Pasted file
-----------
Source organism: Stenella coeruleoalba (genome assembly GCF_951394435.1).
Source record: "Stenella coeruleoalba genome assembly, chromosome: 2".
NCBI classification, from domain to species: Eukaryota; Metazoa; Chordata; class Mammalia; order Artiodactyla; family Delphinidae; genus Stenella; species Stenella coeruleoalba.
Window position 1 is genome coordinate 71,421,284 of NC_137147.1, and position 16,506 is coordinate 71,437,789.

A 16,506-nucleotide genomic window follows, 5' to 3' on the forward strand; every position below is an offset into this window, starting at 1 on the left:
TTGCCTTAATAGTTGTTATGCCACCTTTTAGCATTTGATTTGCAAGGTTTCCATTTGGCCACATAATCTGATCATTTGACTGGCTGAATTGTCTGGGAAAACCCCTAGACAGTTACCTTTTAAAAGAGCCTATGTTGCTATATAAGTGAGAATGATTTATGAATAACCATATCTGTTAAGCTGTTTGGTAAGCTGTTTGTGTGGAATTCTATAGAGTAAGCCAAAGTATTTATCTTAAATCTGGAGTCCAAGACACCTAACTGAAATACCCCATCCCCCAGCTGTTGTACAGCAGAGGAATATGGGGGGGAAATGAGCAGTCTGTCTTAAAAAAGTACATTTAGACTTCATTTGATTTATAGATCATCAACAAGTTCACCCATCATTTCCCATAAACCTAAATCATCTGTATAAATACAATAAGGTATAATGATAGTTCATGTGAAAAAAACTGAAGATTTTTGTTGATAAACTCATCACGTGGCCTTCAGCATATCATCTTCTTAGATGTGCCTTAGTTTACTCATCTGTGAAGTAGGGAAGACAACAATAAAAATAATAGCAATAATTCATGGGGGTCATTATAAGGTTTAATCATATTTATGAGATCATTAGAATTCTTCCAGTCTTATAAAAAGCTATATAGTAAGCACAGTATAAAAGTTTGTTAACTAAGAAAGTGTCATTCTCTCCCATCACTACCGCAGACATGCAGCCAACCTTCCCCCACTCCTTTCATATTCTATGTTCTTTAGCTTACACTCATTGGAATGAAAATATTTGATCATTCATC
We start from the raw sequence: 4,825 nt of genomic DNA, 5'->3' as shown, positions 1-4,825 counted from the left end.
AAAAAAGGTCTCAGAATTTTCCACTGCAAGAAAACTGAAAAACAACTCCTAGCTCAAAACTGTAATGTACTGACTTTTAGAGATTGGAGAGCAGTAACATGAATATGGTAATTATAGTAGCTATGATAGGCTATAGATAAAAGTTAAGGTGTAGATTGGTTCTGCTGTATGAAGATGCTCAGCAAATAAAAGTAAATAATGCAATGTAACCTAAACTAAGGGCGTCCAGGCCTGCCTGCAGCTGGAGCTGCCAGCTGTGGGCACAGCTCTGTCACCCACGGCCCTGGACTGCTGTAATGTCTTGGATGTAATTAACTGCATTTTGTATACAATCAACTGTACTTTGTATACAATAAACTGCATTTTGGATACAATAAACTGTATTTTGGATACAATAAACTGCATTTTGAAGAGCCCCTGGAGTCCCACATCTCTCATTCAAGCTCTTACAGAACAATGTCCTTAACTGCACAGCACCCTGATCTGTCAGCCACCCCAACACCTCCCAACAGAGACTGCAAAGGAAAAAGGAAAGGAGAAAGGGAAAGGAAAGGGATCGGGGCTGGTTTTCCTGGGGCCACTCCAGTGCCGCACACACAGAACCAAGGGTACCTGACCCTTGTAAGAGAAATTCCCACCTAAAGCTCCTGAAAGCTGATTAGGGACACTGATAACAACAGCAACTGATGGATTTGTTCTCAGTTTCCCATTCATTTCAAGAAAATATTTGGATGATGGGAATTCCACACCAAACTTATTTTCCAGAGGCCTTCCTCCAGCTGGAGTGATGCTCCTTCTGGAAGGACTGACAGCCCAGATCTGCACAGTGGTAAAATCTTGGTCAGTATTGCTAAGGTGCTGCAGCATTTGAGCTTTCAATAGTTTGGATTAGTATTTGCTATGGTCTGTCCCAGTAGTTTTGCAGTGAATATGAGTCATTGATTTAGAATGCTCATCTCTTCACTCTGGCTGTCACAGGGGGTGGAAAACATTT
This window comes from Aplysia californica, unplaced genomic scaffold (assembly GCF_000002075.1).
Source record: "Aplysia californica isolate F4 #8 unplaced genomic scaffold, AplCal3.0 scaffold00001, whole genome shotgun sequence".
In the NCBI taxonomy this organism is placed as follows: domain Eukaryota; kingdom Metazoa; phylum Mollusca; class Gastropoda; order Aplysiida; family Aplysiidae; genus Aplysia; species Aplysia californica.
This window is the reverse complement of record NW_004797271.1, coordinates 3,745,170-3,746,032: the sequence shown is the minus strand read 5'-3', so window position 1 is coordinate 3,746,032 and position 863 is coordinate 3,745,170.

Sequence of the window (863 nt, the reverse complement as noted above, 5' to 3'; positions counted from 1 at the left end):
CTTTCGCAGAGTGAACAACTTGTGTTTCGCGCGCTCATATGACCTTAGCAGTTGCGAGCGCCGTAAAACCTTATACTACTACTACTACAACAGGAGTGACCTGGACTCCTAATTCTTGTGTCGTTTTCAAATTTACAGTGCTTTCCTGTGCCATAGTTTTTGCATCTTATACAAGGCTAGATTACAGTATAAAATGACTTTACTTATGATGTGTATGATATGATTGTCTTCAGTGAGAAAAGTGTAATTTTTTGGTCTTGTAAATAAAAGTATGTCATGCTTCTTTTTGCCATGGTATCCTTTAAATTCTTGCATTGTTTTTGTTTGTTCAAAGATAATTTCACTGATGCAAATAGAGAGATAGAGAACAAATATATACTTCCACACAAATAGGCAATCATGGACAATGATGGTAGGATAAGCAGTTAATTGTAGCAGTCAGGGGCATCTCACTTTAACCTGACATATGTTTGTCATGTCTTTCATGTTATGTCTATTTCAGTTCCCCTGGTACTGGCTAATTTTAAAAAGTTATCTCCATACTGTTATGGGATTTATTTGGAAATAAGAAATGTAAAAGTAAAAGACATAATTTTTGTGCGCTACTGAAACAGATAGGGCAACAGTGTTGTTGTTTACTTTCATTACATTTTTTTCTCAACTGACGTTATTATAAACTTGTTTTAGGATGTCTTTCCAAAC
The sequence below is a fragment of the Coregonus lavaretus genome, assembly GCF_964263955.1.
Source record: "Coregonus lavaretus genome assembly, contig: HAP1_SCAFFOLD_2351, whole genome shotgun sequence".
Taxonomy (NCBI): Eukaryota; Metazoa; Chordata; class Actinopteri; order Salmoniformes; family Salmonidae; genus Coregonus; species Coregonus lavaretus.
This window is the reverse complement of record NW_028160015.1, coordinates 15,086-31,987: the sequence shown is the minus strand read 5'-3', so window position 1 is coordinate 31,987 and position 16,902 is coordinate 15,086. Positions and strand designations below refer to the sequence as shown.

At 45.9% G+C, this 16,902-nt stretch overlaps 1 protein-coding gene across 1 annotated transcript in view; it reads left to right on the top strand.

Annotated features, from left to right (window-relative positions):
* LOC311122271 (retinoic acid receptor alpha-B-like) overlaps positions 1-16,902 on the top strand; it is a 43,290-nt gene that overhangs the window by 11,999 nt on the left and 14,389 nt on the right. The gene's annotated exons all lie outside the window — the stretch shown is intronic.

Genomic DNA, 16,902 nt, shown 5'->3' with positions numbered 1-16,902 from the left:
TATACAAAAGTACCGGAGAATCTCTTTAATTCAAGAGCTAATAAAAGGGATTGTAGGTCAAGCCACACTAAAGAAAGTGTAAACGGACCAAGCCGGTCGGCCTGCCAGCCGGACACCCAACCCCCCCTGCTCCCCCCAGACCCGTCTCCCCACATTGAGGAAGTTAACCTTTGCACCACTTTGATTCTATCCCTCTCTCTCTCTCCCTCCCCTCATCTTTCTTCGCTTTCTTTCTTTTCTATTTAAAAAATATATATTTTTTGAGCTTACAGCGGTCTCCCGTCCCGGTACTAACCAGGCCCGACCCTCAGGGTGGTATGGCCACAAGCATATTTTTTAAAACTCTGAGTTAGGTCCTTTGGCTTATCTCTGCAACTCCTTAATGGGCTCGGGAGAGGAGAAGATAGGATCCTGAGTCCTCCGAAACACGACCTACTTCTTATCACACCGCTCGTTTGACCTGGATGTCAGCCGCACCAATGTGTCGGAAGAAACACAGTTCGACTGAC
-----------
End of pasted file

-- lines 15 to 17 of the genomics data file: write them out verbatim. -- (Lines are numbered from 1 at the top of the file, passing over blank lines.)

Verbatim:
The sequence below is a fragment of the Coregonus lavaretus genome, assembly GCF_964263955.1.
Source record: "Coregonus lavaretus genome assembly, contig: HAP1_SCAFFOLD_2351, whole genome shotgun sequence".
Taxonomy (NCBI): Eukaryota; Metazoa; Chordata; class Actinopteri; order Salmoniformes; family Salmonidae; genus Coregonus; species Coregonus lavaretus.